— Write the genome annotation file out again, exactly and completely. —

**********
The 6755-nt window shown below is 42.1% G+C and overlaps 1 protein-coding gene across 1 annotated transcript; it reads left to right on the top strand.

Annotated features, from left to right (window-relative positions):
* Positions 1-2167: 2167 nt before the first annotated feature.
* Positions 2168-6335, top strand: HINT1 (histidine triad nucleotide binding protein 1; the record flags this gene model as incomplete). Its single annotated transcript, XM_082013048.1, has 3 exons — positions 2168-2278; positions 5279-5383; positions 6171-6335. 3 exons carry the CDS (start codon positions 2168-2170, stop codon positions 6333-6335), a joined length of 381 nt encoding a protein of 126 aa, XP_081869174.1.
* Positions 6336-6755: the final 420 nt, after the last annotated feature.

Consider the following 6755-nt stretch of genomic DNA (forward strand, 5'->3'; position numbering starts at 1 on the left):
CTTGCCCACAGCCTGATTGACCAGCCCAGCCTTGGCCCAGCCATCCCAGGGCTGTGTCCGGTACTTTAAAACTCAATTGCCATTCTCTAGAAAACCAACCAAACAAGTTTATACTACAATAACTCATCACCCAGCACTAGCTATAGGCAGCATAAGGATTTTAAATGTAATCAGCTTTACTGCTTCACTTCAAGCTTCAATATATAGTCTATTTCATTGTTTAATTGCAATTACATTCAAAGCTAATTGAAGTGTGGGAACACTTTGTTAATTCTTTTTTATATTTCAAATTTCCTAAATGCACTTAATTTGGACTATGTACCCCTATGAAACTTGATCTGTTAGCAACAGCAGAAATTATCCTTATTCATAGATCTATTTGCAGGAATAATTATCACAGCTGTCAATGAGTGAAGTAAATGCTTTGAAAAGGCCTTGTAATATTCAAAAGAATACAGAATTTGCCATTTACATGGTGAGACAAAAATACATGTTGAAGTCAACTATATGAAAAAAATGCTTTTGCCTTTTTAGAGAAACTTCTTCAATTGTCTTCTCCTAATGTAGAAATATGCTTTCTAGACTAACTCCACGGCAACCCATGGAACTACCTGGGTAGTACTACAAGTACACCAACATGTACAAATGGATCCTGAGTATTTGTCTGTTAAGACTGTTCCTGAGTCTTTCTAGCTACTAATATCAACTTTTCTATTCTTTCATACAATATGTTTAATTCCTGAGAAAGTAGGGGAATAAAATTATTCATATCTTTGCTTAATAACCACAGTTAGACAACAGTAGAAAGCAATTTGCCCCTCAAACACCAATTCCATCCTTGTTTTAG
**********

The 6755-nt window shown below is 42.1% G+C and overlaps 1 protein-coding gene across 1 annotated transcript; it reads left to right on the top strand.

Annotated features, from left to right (window-relative positions):
* Positions 1-2167: 2167 nt before the first annotated feature.
* Positions 2168-6335, top strand: HINT1 (histidine triad nucleotide binding protein 1; the record flags this gene model as incomplete). Its single annotated transcript, XM_082013048.1, has 3 exons — positions 2168-2278; positions 5279-5383; positions 6171-6335. 3 exons carry the CDS (start codon positions 2168-2170, stop codon positions 6333-6335), a joined length of 381 nt encoding a protein of 126 aa, XP_081869174.1.
* Positions 6336-6755: the final 420 nt, after the last annotated feature.

Consider the following 6755-nt stretch of genomic DNA (forward strand, 5'->3'; position numbering starts at 1 on the left):
CTTGCCCACAGCCTGATTGACCAGCCCAGCCTTGGCCCAGCCATCCCAGGGCTGTGTCCGGTACTTTAAAACTCAATTGCCATTCTCTAGAAAACCAACCAAACAAGTTTATACTACAATAACTCATCACCCAGCACTAGCTATAGGCAGCATAAGGATTTTAAATGTAATCAGCTTTACTGCTTCACTTCAAGCTTCAATATATAGTCTATTTCATTGTTTAATTGCAATTACATTCAAAGCTAATTGAAGTGTGGGAACACTTTGTTAATTCTTTTTTATATTTCAAATTTCCTAAATGCACTTAATTTGGACTATGTACCCCTATGAAACTTGATCTGTTAGCAACAGCAGAAATTATCCTTATTCATAGATCTATTTGCAGGAATAATTATCACAGCTGTCAATGAGTGAAGTAAATGCTTTGAAAAGGCCTTGTAATATTCAAAAGAATACAGAATTTGCCATTTACATGGTGAGACAAAAATACATGTTGAAGTCAACTATATGAAAAAAATGCTTTTGCCTTTTTAGAGAAACTTCTTCAATTGTCTTCTCCTAATGTAGAAATATGCTTTCTAGACTAACTCCACGGCAACCCATGGAACTACCTGGGTAGTACTACAAGTACACCAACATGTACAAATGGATCCTGAGTATTTGTCTGTTAAGACTGTTCCTGAGTCTTTCTAGCTACTAATATCAACTTTTCTATTCTTTCATACAATATGTTTAATTCCTGAGAAAGTAGGGGAATAAAATTATTCATATCTTTGCTTAATAACCACAGTTAGACAACAGTAGAAAGCAATTTGCCCCTCAAACACCAATTCCATCCTTGTTTTAG